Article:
View of downtown Minneapolis and the Mississippi River
Photo by Nicole Harrington
San Francisco, Portland, Austin, Madison, and Minneapolis are considered some of the country’s best-designed and most politically liberal cities. Mention of each brings to mind public parks, ample bike lanes, eclectic music scenes, colleges, creatives, and craft beer. Each has focused public funds on livability investments like transit, public spaces, arts, and entertainment. Each has said that equity—fair and just access to opportunities and resources for all of its citizens—is a central concern of its place and policy-making. But as David Dahmer asks in his article titled “The Harsh Truth about Progressive Cities,” (Dahmer, 2015) why are these cities some of the most unjust in the U.S.?
My own hometowns of Minneapolis and St. Paul have, in the last ten years, topped the charts for livable neighborhoods and beautiful parks. A 2015 article in The Atlantic, titled “The Miracle of Minneapolis,” said that “No other place mixes affordability, opportunity, and wealth so well” (Thompson, 2015). But what the article did not point out—though many readers immediately did—is that, livability awards aside, and official rhetoric about the importance of equity aside, the Twin Cities is still one of the worst places in the country to be Black or Native American. That’s right, one of the worst. And this is on important measures like education, health, and jobs.
This comes as a big surprise to many white Minnesotans. We are used to looking at statistics in aggregate, not separated by race or ethnicity. In aggregate, we look pretty good. So we pat ourselves on the back and assume that those aggregated statistics hold for all Minnesotans. We assume we are good people with good leaders. We assume “those problems” don’t plague Northern cities. Cities where NPR is well funded and politicians, at least until you hit the suburbs, are mainly left of center.
Why doesn’t “good” design and planning mean better lives for everyone? So why do such affluent and liberal cities have some of the biggest racial disparities in the country? And why do other left-leaning cities like San Francisco, Portland, Austin, and Madison sit right there at the bottom with us? Why doesn’t “good” design and planning mean better lives for everyone? We know the built environment has a huge impact on health, mobility, jobs, safety, and social networks—but why are these impacts so unevenly felt across a city?
These questions aren’t new, not even in the design fields. They are, however, receiving renewed attention in several public interest design programs across the country where students, faculty, and practitioners are teaming up to address the gap between our professional pledge to serve “the public good” and the reality that the public we have been serving best is mainly white and often affluent. These programs are partnering with non-profits and municipalities to build community gardens, rethink transit systems, and advocate for better and more affordable housing. Not all of these programs are new. Many, in fact, can trace their roots back to the 1970s, as designers tried to chart their paths within larger social justice movements.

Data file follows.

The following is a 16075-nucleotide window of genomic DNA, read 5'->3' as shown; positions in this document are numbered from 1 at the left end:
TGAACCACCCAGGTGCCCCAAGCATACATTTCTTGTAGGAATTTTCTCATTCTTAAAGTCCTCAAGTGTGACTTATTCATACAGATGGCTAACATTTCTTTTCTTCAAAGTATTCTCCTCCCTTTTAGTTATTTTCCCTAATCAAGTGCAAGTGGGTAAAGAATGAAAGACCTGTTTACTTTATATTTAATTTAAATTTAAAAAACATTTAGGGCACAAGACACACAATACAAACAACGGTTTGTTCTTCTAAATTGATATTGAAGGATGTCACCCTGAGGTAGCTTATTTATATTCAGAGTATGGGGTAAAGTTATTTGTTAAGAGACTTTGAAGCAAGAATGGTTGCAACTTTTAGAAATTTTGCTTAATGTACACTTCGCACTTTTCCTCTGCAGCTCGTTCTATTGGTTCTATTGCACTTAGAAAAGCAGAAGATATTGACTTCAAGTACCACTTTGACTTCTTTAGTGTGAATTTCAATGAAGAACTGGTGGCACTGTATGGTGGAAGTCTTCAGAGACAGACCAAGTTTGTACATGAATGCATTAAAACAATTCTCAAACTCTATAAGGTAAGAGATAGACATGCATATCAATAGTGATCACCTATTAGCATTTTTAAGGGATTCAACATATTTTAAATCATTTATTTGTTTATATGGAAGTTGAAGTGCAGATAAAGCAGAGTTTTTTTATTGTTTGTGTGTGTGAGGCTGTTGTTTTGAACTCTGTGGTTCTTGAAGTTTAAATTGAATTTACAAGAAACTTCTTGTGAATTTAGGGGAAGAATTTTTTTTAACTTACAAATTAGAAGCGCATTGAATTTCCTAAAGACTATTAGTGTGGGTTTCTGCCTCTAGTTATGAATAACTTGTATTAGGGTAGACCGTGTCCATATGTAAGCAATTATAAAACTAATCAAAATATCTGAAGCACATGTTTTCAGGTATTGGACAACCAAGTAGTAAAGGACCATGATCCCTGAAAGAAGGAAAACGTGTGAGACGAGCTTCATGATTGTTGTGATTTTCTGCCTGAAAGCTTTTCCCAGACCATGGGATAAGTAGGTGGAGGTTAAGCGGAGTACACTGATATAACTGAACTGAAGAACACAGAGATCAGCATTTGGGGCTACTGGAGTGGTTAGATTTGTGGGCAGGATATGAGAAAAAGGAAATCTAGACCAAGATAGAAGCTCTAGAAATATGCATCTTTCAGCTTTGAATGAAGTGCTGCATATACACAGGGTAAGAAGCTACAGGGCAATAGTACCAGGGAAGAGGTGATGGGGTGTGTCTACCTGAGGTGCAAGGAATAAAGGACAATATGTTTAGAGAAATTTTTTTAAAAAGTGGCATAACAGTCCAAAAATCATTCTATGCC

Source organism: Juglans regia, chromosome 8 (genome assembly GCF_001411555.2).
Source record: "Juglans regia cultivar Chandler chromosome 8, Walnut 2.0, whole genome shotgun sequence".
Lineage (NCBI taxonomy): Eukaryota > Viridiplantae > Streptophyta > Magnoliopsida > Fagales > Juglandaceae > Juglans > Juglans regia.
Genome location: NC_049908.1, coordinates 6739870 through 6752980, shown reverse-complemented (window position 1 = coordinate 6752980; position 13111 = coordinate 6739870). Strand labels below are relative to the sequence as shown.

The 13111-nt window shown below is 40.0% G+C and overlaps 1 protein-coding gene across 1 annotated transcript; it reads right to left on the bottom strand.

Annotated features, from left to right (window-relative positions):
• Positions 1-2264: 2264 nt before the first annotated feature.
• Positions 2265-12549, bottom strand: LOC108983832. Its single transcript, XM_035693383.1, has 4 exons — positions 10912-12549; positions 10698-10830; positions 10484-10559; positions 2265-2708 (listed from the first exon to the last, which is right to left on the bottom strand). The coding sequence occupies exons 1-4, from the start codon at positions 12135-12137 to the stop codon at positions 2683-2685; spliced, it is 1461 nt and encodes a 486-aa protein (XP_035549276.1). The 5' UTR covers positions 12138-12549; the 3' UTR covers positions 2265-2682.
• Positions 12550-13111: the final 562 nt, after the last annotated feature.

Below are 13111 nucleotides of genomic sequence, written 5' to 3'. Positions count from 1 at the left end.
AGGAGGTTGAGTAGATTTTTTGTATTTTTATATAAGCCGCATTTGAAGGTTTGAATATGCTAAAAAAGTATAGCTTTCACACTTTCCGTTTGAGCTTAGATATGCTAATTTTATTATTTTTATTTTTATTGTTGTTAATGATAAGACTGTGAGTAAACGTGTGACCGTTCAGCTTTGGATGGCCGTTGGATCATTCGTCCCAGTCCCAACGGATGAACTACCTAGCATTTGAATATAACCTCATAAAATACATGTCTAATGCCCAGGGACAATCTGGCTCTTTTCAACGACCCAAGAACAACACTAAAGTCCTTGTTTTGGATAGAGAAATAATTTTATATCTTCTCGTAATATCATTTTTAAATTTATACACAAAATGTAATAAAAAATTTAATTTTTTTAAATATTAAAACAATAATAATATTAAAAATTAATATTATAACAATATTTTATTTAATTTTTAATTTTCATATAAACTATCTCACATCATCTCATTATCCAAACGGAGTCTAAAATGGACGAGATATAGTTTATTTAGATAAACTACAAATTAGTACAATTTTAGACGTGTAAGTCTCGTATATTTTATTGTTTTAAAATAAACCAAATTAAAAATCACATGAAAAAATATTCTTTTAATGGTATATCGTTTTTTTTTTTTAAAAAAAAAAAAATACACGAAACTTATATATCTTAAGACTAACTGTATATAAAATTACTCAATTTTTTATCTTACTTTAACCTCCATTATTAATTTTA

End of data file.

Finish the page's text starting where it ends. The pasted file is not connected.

What should we advocate for? What skills do designers need to have? What do they need to know? Although it’s exciting to me that the pendulum towards socially responsible design education and practice has swung back, I worry that unless we start to have some difficult conversations with each other and with our students, decision makers, and clients, this resurgence will fall flat and, in the process, do more harm than good. The pendulum will swing again and sheafs of well-intended designs will gather dust in flat files, reports, and hard drives. Instead of having transit that connects people to jobs and home, parks and public spaces that are well maintained and active, and housing that is affordable and safe and beautiful, we will be left to explain why nothing tangible came of the design process. How do we make sure this doesn’t happen? What should we advocate for? What skills do designers need to have? What do they need to know?
This book, originally created for a Public Interest Design (PID) course at the University of Minnesota called Design Equity, was written with the hope that it will become a resource for professional designers, non-profit and government partners, and community members. In conversations about how we want to ground the entire PID program, the word equity became a way to wrestle with what we mean by public interest. Equity means fair and just access to opportunities and resources and, in our minds, should be a fundamental goal of all public interest design projects and programs.
In the past few years, unfortunately, the term equity has become ubiquitous and its definition murky. It seems like every government report or new foundation initiative has incorporated the word into its title. In “Is Equity the New Coconut Water?,” Vu Le comments on the term’s overuse in Seattle: You can’t walk down the street without hearing someone saying something like, “Equity. Equity, equity, equity. Blah blah community engagement Seahawks equity” (Vu, 2014).